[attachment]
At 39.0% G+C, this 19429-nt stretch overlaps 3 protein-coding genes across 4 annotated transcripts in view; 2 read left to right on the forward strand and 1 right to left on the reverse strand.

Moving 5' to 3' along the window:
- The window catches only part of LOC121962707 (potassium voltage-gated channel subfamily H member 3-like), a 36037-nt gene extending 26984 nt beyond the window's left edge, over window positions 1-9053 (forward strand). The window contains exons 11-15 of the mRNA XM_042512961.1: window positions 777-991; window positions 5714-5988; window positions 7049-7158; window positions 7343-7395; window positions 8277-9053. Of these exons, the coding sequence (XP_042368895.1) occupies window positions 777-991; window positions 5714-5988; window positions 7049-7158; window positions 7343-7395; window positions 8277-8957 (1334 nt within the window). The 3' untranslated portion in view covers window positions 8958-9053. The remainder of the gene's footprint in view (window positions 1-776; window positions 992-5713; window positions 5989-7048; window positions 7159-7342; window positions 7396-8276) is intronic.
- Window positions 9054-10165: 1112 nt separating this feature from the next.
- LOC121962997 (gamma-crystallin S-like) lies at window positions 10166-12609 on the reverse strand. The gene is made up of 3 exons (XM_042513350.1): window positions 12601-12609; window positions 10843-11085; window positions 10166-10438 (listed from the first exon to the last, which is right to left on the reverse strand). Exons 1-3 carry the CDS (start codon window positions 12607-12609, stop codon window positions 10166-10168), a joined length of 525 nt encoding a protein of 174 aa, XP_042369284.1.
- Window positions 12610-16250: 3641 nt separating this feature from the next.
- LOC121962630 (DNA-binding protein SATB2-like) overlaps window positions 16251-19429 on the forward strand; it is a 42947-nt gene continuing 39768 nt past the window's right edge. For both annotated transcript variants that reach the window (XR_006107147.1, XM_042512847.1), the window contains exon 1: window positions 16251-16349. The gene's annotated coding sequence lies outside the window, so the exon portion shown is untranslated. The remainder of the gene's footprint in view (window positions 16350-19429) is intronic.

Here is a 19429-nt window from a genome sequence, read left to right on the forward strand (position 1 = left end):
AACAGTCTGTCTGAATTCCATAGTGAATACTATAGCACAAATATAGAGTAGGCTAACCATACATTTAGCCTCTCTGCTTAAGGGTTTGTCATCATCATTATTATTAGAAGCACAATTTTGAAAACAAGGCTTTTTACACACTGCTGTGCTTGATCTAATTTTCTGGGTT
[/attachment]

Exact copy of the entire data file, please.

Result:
At 39.0% G+C, this 19429-nt stretch overlaps 3 protein-coding genes across 4 annotated transcripts in view; 2 read left to right on the forward strand and 1 right to left on the reverse strand.

Moving 5' to 3' along the window:
- The window catches only part of LOC121962707 (potassium voltage-gated channel subfamily H member 3-like), a 36037-nt gene extending 26984 nt beyond the window's left edge, over window positions 1-9053 (forward strand). The window contains exons 11-15 of the mRNA XM_042512961.1: window positions 777-991; window positions 5714-5988; window positions 7049-7158; window positions 7343-7395; window positions 8277-9053. Of these exons, the coding sequence (XP_042368895.1) occupies window positions 777-991; window positions 5714-5988; window positions 7049-7158; window positions 7343-7395; window positions 8277-8957 (1334 nt within the window). The 3' untranslated portion in view covers window positions 8958-9053. The remainder of the gene's footprint in view (window positions 1-776; window positions 992-5713; window positions 5989-7048; window positions 7159-7342; window positions 7396-8276) is intronic.
- Window positions 9054-10165: 1112 nt separating this feature from the next.
- LOC121962997 (gamma-crystallin S-like) lies at window positions 10166-12609 on the reverse strand. The gene is made up of 3 exons (XM_042513350.1): window positions 12601-12609; window positions 10843-11085; window positions 10166-10438 (listed from the first exon to the last, which is right to left on the reverse strand). Exons 1-3 carry the CDS (start codon window positions 12607-12609, stop codon window positions 10166-10168), a joined length of 525 nt encoding a protein of 174 aa, XP_042369284.1.
- Window positions 12610-16250: 3641 nt separating this feature from the next.
- LOC121962630 (DNA-binding protein SATB2-like) overlaps window positions 16251-19429 on the forward strand; it is a 42947-nt gene continuing 39768 nt past the window's right edge. For both annotated transcript variants that reach the window (XR_006107147.1, XM_042512847.1), the window contains exon 1: window positions 16251-16349. The gene's annotated coding sequence lies outside the window, so the exon portion shown is untranslated. The remainder of the gene's footprint in view (window positions 16350-19429) is intronic.

Here is a 19429-nt window from a genome sequence, read left to right on the forward strand (position 1 = left end):
AACAGTCTGTCTGAATTCCATAGTGAATACTATAGCACAAATATAGAGTAGGCTAACCATACATTTAGCCTCTCTGCTTAAGGGTTTGTCATCATCATTATTATTAGAAGCACAATTTTGAAAACAAGGCTTTTTACACACTGCTGTGCTTGATCTAATTTTCTGGGTT